Secondary compounds (i.e., total polyphenols and tannins) were rapidly leached at rates four times greater than the rates reported for temperate leaves by Bärlocher et al. (1995) and for tropical leaves by Ardón and Pringle (2008). Both species lost more than 50% of their secondary compounds during the first week of incubation in the stream. Previous studies have suggested that high concentrations of these compounds inhibit colonisation by invertebrates, slowing leaf breakdown (Hepp et al., 2009; Stout, 1989; Wantzen et al., 2002). However, the rapid leaching of these leaf compounds may have reduced the inhibitory effect on invertebrates. Our results are in accordance with Ardón and Pringle (2008) and Ardón et al. (2009) who conclude that secondary compounds are rapidly leached, and thus does not play a direct role in leaf breakdown.

The general decrease in the concentrations of metals (Ca, Mg and K) in the detritus, especially during the initial period of the incubation, can be related to the breakdown of leaf tissue and the associated loss of soluble compounds. Shieh et al. (2008) observed high release rates of K, Mg and Ca from leaf litter in a subtropical stream and hypothesised that the dissolution of these compounds accelerated leaf degradation.

The decay rates for C. xanthocarpa and S. brasiliensis can be considered rapid according to Gonçalves et al. (2013). The decomposition rates obtained are among the highest observed for tropical streams (see Gimenes et al., 2010). The rapid breakdown may be due to intrinsic characteristics of the leaves (e.g., chemical composition and texture), and/or the hydrological and chemical features of the stream (high water flow and nutrients such as P and N in water).

Higher densities of filtering and gathering-collectors in intermediate times of incubation (7 and 14 days) may be explained by the availability of fine particulate organic matter (FPOM) as a food resource, mainly in leaves that decompose rapidly (S. brasiliensis). The two rainfall events over the experimental period increased the water flow and may have intensified the release of FPOM to the water column. Furthermore, collectors may be using leaf detritus as substrate to cling to (Dudgeon and Wu, 1999), certainly in the early stages of the experiment when FPOM is most likely from an outside source. Wantzen et al. (2006) expected a reduction in leaf-feeding specialist and an increase in organisms with generalized and opportunistic feeding strategies where frequent spates interfere with biological degradation (e.g., some tropical streams). This increase is evident for collectors, particularly for chironomids, that dominate the food webs of small tropical streams (Rueda-Delgado et al., 2006). Despite chironomids dominance, their role on leaf breakdown is uncertainly, especially considering the low density of shredder or miner chironomids in the community (Biasi et al., 2013; Landeiro et al., 2008).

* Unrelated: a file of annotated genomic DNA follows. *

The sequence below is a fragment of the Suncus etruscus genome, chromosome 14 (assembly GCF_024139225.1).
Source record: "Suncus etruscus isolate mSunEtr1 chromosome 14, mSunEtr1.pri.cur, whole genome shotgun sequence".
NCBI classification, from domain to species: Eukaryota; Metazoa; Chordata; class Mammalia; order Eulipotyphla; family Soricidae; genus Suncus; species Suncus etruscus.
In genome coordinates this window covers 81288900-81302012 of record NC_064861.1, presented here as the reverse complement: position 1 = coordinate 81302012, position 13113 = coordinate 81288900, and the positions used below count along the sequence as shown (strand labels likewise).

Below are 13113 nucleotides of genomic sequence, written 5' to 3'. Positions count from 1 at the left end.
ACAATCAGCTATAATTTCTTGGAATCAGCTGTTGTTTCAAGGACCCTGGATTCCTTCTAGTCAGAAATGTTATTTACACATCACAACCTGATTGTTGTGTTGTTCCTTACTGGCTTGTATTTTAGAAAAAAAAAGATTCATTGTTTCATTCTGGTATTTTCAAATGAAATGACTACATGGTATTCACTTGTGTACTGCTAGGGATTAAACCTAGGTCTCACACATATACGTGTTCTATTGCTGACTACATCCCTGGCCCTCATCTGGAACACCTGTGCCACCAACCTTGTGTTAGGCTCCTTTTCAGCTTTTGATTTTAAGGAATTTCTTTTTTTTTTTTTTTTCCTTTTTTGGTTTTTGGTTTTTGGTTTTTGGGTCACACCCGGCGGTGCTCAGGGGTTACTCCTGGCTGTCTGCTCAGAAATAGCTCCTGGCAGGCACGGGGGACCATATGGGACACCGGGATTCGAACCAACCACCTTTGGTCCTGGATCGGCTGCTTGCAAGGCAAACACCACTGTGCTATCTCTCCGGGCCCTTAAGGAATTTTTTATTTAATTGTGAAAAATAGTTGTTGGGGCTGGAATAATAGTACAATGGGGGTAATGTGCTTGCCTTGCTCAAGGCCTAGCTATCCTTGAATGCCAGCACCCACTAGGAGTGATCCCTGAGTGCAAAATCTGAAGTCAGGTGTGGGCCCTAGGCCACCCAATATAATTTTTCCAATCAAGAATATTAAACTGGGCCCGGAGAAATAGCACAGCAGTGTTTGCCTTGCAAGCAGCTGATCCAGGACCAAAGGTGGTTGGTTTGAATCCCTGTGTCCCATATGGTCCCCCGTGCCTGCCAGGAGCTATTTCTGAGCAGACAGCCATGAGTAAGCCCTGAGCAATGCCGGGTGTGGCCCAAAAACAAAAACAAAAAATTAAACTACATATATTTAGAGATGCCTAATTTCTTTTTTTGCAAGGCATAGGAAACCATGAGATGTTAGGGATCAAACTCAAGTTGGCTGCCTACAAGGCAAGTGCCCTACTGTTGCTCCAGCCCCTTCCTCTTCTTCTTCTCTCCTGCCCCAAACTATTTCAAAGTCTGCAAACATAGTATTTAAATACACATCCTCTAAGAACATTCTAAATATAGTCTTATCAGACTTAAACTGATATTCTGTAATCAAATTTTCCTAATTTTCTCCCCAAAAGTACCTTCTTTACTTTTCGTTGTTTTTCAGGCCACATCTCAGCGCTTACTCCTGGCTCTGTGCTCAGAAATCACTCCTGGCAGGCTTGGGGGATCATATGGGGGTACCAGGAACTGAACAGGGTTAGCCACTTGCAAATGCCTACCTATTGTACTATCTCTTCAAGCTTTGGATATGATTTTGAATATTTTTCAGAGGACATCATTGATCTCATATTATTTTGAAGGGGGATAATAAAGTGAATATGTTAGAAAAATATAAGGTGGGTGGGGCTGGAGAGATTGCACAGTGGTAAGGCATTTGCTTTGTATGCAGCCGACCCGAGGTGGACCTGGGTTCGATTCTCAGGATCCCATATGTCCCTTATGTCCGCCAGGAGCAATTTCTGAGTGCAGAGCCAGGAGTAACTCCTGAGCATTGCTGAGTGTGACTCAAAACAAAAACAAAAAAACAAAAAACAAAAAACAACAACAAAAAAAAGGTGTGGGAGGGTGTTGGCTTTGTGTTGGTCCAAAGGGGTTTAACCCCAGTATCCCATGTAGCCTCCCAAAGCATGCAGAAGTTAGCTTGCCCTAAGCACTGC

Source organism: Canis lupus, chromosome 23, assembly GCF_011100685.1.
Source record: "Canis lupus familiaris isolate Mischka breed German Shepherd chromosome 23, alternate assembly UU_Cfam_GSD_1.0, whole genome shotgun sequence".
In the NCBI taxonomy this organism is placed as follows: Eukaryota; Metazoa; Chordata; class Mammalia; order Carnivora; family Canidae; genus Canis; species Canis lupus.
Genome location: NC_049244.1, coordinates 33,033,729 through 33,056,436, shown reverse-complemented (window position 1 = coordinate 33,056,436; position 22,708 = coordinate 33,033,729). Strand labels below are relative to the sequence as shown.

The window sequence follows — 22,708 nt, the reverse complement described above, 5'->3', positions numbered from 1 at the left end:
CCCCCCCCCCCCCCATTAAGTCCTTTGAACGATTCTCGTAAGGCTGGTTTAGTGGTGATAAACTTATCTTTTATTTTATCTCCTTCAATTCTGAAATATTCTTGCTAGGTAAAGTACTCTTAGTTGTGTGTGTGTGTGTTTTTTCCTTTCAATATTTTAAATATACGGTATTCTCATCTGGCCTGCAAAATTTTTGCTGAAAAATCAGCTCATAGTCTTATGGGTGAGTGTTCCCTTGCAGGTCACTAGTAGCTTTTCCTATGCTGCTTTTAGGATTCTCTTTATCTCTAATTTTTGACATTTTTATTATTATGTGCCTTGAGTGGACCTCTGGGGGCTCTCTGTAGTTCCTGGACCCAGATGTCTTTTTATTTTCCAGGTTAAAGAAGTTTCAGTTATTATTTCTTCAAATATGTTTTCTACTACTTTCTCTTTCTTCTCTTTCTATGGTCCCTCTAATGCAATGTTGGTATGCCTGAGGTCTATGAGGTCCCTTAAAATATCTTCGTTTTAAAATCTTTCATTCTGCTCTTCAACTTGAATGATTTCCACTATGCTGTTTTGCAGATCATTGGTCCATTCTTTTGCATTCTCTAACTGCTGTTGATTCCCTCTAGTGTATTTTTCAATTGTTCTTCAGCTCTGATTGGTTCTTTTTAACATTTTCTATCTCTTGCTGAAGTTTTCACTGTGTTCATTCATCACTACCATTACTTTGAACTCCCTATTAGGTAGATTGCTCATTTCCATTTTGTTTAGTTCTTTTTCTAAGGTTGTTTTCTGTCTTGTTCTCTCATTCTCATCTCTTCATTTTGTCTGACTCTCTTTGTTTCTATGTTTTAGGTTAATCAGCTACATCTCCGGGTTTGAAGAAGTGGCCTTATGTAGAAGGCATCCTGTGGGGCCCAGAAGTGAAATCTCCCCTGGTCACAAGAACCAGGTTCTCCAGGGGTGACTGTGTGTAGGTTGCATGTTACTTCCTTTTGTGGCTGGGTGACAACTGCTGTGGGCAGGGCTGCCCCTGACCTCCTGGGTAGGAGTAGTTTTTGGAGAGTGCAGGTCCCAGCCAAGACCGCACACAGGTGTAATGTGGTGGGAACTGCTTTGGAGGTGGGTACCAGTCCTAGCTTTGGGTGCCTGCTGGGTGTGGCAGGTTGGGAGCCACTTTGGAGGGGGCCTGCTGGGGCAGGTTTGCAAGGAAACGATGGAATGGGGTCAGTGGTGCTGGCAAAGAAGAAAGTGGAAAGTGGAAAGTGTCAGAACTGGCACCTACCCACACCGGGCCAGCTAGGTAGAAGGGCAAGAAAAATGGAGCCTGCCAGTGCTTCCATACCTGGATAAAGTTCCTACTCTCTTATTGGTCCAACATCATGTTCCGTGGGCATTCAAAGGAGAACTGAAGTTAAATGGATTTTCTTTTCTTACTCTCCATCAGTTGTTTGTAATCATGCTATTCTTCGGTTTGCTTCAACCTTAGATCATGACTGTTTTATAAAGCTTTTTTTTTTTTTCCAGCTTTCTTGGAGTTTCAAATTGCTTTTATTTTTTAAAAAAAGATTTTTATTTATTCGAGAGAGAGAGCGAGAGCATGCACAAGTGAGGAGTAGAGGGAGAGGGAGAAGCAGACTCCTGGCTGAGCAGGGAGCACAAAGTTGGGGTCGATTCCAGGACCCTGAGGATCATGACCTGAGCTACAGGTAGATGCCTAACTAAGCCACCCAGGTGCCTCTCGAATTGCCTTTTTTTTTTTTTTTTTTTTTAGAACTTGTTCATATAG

We observed a low density of invertebrate shredders in relation to other functional groups. This trophic group have a key factor in low-order stream ecosystems because they feed organic detritus and shred into small particles, providing other forms of C for stream food webs (Graça, 2001; Wallace et al., 1982). The low percentage of shredder invertebrates were observed in some tropical streams (Gonçalves et al., 2007; Moretti et al., 2007; Moulton et al., 2010), suggesting that their occurrence were more variability in these systems (but see Cheshire et al., 2005; Tonin et al., 2014). Furthermore, the density of shredders tended to increase over time as the leaf litter started to breakdown. This tendency may be due to increased nutritional quality of leaf detritus over time (N and P content, and C:N ratio).

We conclude that changes in the chemistry of decomposing leaves affect invertebrate colonization process. We also conclude that leaves become more attractive as a food source to invertebrates through time. These conclusions reinforce the importance in follow leaf litter chemistry over time, especially in tropical streams where the dynamic of organic matter breakdown is poorly studied.



We are grateful to Thomas Tomazoni (Universidade Regional Integrada do Alto Uruguai e das Missões - Campus Erechim, Brazil) for the identification of leaf tree species. We are grateful to Joseline Molozzi (Universidade Estadual da Paraíba, Brazil), Jean Budke (Universidade Regional Integrada do Alto Uruguai e das Missões – Campus de Erechim, Brazil), Verónica Ferreira (IMAR – Universidade de Coimbra, Portugal) and José Francisco Gonçalves Jr. (Universidade de Brasília, Brazil) for comments on an early version of the manuscript. AMT received a scholarship from Universidade Regional Integrada do Alto Uruguai e das Missões - Campus Erechim. RMR received financial support from CNPq (Process #475251/2009-1).



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Received: 20 January 2014
Accepted: 11 August 2014